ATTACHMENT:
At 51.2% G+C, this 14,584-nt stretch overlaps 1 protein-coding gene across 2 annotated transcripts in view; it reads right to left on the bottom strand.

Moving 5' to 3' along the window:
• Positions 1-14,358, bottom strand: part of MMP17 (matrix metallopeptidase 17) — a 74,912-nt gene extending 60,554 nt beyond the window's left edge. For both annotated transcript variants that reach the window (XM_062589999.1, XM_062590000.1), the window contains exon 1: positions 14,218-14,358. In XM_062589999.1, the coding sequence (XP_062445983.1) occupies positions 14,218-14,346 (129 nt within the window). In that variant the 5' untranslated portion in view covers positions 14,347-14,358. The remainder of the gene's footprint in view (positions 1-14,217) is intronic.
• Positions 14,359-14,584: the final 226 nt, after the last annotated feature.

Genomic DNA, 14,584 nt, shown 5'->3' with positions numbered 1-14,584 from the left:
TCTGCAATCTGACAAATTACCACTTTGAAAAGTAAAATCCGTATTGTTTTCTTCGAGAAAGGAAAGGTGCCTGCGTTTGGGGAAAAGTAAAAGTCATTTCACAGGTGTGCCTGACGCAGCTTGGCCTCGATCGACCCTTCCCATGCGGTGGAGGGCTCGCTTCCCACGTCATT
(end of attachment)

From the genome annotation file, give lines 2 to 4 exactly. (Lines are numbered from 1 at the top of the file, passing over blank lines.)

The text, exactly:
Moving 5' to 3' along the window:
• Positions 1-14,358, bottom strand: part of MMP17 (matrix metallopeptidase 17) — a 74,912-nt gene extending 60,554 nt beyond the window's left edge. For both annotated transcript variants that reach the window (XM_062589999.1, XM_062590000.1), the window contains exon 1: positions 14,218-14,358. In XM_062589999.1, the coding sequence (XP_062445983.1) occupies positions 14,218-14,346 (129 nt within the window). In that variant the 5' untranslated portion in view covers positions 14,347-14,358. The remainder of the gene's footprint in view (positions 1-14,217) is intronic.
• Positions 14,359-14,584: the final 226 nt, after the last annotated feature.